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How to get ahead of your pay cut and make your finances pandemic-proof

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Five steps to make your personal finances pandemic proof

I’ve been paying a lot of attention to my bank accounts in the last few months. After all, the coronavirus pandemic has brought a great deal of uncertainty in our lives, especially in our finances.

Pay cuts, furloughs and bulk layoffs are no longer news as entrepreneurs and professionals navigate the worst job market of our times.

But though things are bleak, your bank balance doesn’t have to be. Now is the time to take a critical look at how you approach money and savings. Here’s a five-point guide to help you reassess and rethink your finances:

1. Take stock of your expenses

It is time to take a long, hard look at your credit card statements. “Identify your discretionary and fixed spends, and cut out as many of the former as possible,” says Akshay Golechha, CA, CFA and Columbia MBA graduate, who previously worked with Temasek, one of Asia’s biggest private equity firms. Discretionary spends include those ₹400 coffees, the six streaming service subscriptions you pay for despite watching only YouTube, the sales you’ve been shopping and the gourmet ingredients lying forgotten in your fridge. Adjusting with a pay cut necessitates a change in lifestyle, so start with what you know you don’t need. Most discretionary spends may seem insignificant, but you’ll be surprised by how they add up.

Things you should do right now
  • Update nominees on all your fixed deposits and mutual fund investments
  • Cut down credit cards. You don’t need more than two, especially if you’re not using them
  • Follow up on refunds. Whether it is income tax or refunds from cancelled holiday plans

2. What does your balance sheet look like?

Do you have debt? How many credit cards do you own? Where are your savings parked? Do you have savings at all? Drawing up a picture of what you have (your assets) and what you owe (your liabilities) will give you direction on what you need to do next. “If you have expensive debt like a credit card loan, or any high interest loans, pay that off first,” says Vivek Kaul, author of Bad Money. “It is okay even if you have to pause your investments or savings for this, but it is important to be debt-free at this time.”

If you’ve taken a pay cut, you will have to look at ways that you can save as much money (if not more) as you did before. You know how you’re constantly told to save for a rainy day? Well, we’re in the middle of a monsoon now.

3. Take a fresh look at your resumé

If you are in the job market, it might be tempting to say yes to any offer that comes your way. But it can hurt your career in the long run. “Money in the bank helps you make better decisions,” says Kaul. “If you are in a company where the risk of layoffs are high, start saving money so you are in a position where you don’t have to take the first offer that comes your way.” Upskilling and adding relevant certifications might also help, given that there has been a surge in online learning resources. And there’s excellent free content available. “People need to ask themselves, why should someone hire me?” says Golechha. “And they should work at getting better at answering that question.”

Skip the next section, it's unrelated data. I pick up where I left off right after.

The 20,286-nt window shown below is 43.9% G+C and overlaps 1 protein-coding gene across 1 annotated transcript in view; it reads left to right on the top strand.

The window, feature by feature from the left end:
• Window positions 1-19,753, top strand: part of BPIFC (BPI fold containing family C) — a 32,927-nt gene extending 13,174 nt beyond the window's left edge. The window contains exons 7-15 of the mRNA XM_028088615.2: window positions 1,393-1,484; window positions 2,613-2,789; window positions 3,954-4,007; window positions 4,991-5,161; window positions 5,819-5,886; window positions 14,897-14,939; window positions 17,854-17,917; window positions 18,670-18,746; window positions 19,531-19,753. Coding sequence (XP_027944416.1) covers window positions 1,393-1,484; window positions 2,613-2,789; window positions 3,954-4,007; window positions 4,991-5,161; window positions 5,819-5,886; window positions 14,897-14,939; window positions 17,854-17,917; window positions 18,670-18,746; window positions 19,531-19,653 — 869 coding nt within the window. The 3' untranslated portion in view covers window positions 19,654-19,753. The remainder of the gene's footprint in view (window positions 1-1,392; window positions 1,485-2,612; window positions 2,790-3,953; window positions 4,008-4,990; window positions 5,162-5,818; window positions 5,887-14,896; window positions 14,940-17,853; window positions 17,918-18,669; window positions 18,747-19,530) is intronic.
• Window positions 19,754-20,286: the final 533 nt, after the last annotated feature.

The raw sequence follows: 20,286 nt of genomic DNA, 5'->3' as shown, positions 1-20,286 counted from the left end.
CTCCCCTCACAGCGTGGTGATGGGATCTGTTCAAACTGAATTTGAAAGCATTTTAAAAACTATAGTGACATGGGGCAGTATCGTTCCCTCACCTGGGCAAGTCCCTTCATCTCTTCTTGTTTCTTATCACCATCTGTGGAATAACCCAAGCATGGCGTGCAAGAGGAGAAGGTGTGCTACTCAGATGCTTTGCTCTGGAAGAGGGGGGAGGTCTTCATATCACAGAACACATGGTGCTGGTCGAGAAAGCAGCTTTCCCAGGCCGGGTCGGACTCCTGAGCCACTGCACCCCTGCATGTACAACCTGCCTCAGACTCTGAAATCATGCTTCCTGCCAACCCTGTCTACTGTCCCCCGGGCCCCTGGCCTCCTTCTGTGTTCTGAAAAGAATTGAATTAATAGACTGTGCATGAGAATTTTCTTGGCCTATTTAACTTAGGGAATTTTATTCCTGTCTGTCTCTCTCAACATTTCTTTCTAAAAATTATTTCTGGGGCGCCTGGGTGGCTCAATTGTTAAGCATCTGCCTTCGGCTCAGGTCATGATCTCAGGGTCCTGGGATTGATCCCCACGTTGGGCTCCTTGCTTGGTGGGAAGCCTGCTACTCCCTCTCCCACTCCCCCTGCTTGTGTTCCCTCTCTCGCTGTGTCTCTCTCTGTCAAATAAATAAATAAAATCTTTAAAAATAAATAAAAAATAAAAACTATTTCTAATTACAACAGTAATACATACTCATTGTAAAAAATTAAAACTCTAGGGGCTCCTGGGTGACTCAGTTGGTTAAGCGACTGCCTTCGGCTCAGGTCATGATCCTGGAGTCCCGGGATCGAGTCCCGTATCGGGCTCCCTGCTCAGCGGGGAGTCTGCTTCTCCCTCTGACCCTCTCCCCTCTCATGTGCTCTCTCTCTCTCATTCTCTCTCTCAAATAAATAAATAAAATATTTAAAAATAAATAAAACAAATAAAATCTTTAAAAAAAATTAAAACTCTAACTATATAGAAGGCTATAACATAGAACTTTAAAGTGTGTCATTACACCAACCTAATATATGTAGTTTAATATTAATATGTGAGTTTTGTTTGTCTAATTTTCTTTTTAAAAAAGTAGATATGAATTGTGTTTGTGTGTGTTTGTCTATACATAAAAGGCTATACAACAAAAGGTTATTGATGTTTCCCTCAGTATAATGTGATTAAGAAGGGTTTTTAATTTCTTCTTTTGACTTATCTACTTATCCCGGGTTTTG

4. Stay away from what you don’t understand

Now is not the time to make headway in the stock market, especially if you don’t understand its intricacies. Invest in what you know and can understand, even if that only means fixed deposits and recurring deposits. In addition to traditional savings methods, “health insurance and terms insurance are a must, especially if you have a family and commitments”, says Kaul. “Many people are still dependent on their employers’ insurance, but when your job could be on the line, how can you depend on it? Make sure you’ve got your own health insurance cover.”

Identify your triggers
  • A large part of getting better at saving comes from knowing what makes you spend. Do you buy things when you’re feeling a certain way? Does browsing social media make you spend more?
  • Identifying (and consequently, eliminating) these triggers will go a long way in getting savvier with your finances.

5. Be honest and seek financial advice

I know people who would rather take a credit card loan with 25% interest per annum than ask their parents/friends for financial advice. But this is an especially stressful time for professionals in industries that aren’t “essential” and recent graduates who have to job hunt. “Don’t shy away from talking about money or asking others for help,” says Golechha. It doesn’t have to be a loan. It could even be a discussion on how things are faring for you financially, what you are doing to cope and maybe a trick or two about savings that you can pick up.

If the last three months have taught us anything, it is that living a minimal lifestyle is not as difficult as we believed it was. Inculcating fiscal discipline has never been more important. And if you don’t take stock of your money now, then when?

Lavanya Mohan blogs about personal finance at

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Printable version | Aug 4, 2020 11:42:42 AM |

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